Let's say you've just made a change to some software you're developing that you expect an audience of thousands to use daily to check news headlines, sports results, the weather or the state of the markets. Let's say it runs on a digibox. How long would it take to press the keys the remote control 10,000 times and check that what you expected to happen, happens? When it comes to the shiny new Freesat platform, it takes us less than 20 minutes. Here's how.
Last August we were handed the brief to provide a digital text service for Freesat, the joint venture between ITV and the BBC to offer an alternative packaging of the free-to-air digital channels broadcast by satellite, due to launch in Spring 2008. The product manager, Andrew Bowden discusses the challenges on the BBC Internet Blog.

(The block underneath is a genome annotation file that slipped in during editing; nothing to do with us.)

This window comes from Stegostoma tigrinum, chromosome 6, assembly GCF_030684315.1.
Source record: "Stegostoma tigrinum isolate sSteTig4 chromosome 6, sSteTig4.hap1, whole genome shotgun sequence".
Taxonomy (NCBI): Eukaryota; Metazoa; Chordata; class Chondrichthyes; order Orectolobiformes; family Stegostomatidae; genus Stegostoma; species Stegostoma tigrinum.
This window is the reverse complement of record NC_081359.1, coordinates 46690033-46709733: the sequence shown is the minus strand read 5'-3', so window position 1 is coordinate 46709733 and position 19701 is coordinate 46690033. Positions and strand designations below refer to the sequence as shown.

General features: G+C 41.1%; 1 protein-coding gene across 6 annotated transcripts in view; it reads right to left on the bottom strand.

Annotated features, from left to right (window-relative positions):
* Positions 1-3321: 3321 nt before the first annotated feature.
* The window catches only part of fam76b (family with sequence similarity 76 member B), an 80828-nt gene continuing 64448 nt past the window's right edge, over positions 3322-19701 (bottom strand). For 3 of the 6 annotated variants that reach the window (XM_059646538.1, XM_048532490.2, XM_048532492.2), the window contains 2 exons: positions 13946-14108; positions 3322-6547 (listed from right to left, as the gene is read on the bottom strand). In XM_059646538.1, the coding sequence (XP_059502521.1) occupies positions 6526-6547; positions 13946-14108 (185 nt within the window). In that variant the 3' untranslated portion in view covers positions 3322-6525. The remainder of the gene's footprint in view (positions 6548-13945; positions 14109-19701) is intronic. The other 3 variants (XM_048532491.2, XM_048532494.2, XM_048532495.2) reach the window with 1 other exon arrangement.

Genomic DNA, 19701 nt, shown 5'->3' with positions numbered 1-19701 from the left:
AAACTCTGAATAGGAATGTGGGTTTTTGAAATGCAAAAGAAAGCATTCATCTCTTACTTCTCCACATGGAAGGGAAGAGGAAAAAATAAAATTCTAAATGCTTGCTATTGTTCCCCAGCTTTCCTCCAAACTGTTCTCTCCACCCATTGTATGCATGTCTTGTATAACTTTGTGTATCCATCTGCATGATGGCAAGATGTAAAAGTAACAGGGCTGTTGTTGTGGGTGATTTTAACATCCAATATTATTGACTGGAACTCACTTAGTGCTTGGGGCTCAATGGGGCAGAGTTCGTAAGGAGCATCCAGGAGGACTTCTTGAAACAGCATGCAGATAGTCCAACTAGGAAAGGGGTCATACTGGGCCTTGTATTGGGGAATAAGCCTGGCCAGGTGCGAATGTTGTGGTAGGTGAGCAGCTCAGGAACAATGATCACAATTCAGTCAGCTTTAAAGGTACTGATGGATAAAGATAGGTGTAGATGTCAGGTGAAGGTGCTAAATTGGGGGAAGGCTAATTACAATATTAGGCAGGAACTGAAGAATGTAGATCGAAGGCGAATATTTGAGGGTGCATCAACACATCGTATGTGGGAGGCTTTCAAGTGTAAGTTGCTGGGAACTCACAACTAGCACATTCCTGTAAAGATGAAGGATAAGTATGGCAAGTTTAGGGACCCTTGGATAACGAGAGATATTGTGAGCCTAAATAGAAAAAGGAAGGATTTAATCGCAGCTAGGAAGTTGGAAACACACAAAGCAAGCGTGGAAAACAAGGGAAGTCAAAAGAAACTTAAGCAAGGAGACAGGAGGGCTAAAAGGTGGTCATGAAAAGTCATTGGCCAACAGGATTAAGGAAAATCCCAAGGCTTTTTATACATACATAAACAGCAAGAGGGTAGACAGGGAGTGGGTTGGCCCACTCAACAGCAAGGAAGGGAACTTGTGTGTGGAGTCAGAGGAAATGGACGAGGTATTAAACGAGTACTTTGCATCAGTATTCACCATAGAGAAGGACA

We were repurposing the channels currently available to view via Sky (or free to air satellite receivers). We already provide a complete BBCi red button service on the Sky platform. But that service is written using software licensed to Sky's platform (called OpenTV), which Freesat chose not to licence, so we couldn't just run that BBCi service on Freesat. Instead, Freesat uses an updated version of the software that runs the red button services on Freeview. It's free, it's called MHEG and it's an open standard.